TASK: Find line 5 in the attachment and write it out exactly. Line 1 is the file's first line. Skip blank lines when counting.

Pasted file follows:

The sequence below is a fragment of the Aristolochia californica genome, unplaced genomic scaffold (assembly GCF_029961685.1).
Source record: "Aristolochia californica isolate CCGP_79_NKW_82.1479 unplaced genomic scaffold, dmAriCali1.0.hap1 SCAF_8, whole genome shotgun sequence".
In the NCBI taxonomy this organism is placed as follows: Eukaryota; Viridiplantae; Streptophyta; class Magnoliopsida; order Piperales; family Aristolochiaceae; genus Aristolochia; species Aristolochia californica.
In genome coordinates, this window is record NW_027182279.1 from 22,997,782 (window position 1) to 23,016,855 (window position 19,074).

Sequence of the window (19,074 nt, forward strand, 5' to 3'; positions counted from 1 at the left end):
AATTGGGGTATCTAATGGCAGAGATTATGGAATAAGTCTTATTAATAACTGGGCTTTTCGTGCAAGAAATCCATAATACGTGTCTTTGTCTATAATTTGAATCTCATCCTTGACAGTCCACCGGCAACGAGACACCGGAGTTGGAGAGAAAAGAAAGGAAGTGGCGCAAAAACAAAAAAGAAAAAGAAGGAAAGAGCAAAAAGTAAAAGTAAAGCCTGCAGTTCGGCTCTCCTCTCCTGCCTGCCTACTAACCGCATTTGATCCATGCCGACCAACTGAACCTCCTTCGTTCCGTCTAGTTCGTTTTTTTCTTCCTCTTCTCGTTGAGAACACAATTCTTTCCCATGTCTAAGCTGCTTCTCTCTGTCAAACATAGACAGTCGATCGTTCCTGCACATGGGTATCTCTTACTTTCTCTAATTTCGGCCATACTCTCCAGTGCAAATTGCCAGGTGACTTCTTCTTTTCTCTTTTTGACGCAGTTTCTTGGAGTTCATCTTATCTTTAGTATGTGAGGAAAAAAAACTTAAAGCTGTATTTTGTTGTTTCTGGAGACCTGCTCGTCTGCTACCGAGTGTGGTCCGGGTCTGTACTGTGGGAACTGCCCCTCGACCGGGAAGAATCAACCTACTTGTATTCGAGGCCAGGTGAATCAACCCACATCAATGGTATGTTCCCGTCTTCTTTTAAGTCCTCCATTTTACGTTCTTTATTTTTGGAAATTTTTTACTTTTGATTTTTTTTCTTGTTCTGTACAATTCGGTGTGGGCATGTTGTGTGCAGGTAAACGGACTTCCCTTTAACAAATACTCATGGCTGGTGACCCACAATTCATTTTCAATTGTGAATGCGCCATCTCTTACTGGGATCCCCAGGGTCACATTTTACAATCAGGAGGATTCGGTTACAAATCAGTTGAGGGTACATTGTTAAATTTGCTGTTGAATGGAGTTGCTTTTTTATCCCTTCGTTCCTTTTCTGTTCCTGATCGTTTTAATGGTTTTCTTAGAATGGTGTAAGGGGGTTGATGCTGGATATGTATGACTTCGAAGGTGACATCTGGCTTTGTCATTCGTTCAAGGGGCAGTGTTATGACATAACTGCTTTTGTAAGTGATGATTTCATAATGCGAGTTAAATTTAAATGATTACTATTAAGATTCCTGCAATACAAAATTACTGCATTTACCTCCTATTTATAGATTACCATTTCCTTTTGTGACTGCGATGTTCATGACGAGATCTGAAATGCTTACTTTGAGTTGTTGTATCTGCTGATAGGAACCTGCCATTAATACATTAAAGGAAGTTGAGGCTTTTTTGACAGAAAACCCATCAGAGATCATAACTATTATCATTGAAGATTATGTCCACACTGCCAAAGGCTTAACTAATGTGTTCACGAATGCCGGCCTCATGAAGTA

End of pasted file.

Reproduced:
Sequence of the window (19,074 nt, forward strand, 5' to 3'; positions counted from 1 at the left end):